While many decry the general state of Movieland these days, these criticisms tend to evaporate when the conversation turns to the documentary format.
We really are living in a golden age of documentaries. Whether you love him, hate him or just think he needs to lose weight, Michael Moore has, through Bowling For Columbine (2002) and Fahrenheit 9/11 (2004), helped to give the documentary a profile it hasn’t enjoyed for decades.
This higher profile has led to movie studios taking chances on documentary films they wouldn’t have given a second thought to 10 years ago. As a result films such as Touching The Void (2003), Capturing The Friedmans (2003) and Man On Wire (2008) have been allowed to flourish.
And far more than features, documentaries are the place to go to get a more effective dissection of what’s happening in Iraq, Afghanistan and the wider War on Terror (if that phrase even means anything these days).
No End In Sight (2007), Iraq In Fragments (2006), the Oscar-winning Taxi To The Dark Side (2007) and Errol Morris’ Standard Operating Procedure (2008) (not to mention numerous foreign language films, such as the brilliant Control Room (2004)) – these serve as pretty much the only western investigative journalism coming out of this corner of the Middle East at the moment, which shames a mainstream media that’s kowtowed to what the US – and UK – governments and militaries have been peddling since day one.
The Tillman Story, although secondary to the films I’ve just mentioned, is an honourable addition to this cannon of work nonetheless.
Remember Private Jessica Lynch? Supposedly, she was taken hostage after her unit was ambushed by ‘terrorists’ and tortured. Her subsequent rescue became world news and was dubbed ‘Saving Private Lynch’ by the news media. However, it emerged later that Lynch had in fact been receiving hospital care by Iraqi medical staff at the time of her rescue and hadn’t been tortured, after all. For all intents and purposes Lynch’s experiences had been warped by the Bush government and draped in the American flag for purposes of propaganda. Surely it wouldn’t be allowed to happen again, right?
Corporal Pat Tillman was a successful NFL star when he decided to enlist with the US military along with his brother Kevin in 2002. A naturally gifted athlete, it turned out that he was also a naturally gifted leader and Tillman was soon given command of his own unit.
On April 22, 2004, it was reported by the military that Tillman and his men had been ambushed and Tillman had died heroically in the line of duty. His body was flown back to the States and he was quickly eulogised by George Bush et al for being a True American before his memorial service was broadcast on national television.
However, the truth has a funny habit of seeping out and it emerged several weeks later that Tillman had in fact been killed by friendly fire.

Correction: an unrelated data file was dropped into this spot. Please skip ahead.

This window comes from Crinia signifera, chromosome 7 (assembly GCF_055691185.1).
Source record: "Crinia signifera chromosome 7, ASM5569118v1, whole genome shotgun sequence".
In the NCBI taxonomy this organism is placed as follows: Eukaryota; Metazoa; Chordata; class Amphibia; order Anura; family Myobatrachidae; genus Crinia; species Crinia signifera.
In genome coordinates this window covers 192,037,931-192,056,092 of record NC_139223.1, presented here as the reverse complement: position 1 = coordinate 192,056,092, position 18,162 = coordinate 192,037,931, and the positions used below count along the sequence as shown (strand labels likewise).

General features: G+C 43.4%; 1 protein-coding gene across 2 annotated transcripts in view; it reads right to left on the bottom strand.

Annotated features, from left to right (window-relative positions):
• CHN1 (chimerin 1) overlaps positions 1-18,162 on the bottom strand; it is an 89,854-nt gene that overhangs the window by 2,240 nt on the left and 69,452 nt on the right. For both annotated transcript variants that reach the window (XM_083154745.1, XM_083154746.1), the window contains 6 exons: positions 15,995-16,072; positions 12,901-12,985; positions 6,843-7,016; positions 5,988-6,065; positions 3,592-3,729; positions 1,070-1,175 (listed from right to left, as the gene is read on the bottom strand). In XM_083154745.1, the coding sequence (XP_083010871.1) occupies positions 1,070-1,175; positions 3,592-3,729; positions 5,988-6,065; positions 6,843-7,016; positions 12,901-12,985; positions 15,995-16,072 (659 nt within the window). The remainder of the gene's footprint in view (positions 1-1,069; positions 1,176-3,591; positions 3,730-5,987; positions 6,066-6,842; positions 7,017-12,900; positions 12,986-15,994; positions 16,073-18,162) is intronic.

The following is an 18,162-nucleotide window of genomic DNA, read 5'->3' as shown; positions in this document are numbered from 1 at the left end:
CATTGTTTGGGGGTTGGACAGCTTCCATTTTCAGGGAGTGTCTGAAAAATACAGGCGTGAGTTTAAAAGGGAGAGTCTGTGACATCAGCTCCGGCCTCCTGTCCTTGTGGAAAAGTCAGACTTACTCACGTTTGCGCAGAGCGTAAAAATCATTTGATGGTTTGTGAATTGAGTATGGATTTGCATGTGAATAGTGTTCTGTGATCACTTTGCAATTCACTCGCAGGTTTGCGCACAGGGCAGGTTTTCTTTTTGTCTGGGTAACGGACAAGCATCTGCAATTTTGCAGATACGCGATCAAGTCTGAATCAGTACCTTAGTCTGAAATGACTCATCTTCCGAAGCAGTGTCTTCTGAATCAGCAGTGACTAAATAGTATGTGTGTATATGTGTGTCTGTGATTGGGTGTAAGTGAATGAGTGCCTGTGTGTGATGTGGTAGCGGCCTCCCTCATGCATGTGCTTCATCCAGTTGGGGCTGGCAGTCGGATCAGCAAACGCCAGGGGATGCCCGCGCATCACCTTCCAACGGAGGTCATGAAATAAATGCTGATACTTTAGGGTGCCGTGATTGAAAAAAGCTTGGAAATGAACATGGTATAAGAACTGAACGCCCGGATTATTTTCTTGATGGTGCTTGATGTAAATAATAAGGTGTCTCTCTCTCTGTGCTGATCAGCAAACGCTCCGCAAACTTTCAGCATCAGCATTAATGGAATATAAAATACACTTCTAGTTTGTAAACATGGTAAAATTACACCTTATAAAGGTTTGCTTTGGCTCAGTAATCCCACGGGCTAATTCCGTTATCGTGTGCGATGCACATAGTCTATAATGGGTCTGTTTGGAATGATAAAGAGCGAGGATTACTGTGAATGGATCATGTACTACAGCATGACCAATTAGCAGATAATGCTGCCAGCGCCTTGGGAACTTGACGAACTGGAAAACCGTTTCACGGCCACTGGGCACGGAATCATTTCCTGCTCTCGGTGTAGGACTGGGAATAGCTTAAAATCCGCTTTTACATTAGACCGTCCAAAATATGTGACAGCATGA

To make matters worse, it then leaked out some time later that a confidential memo had been sent to senior generals and the Bush administration several days before the memorial service making them aware Tillman had almost certainly been killed by friendly fire.
In other words, there had been more than enough time to correct the ‘official’ version of events before Tillman’s memorial service. However, this would have rained on the propaganda parade that was already in full effect and, well, friendly fire just doesn’t sound as patriotic a death as going out in a blaze of glory does it?
Without the tireless work of Pat Tillman’s family, most notably his devoted mother Dannie, it is likely that little or none of this shameless episode would have seen the light of day.
It is this fight that director Amir Bar-Lev manages to convey so well in The Tillman Story. Very reminiscent of Errol Morris, Bar-Lev paints a clear picture on the broadest of canvasses, patiently following each key strand through to its natural conclusion, but never forgetting the human story of a family refusing to lie down and let their son be used as a poster boy for a war none of them, most of all Pat, believed in any longer.
The Tillman Story falls down due to the dearth of comment from the military. Whatever side you’re on, a story only becomes fair and balanced when you hear from both sides. In the post-film Q&A I asked Bar-Lev if he had approached senior military and/or government figures to ask them to explain themselves. He replied in the affirmative, but none had been forthcoming (with the exception of a retired general who was effectively used as a scapegoat for the military’s failings and so was presumably open to giving his side of the story) and the omission of this information at the end of the film leads you to assume otherwise.
Nevertheless, this is a story that needed telling and the fact it is presented so lucidly is to Bar-Lev’s credit.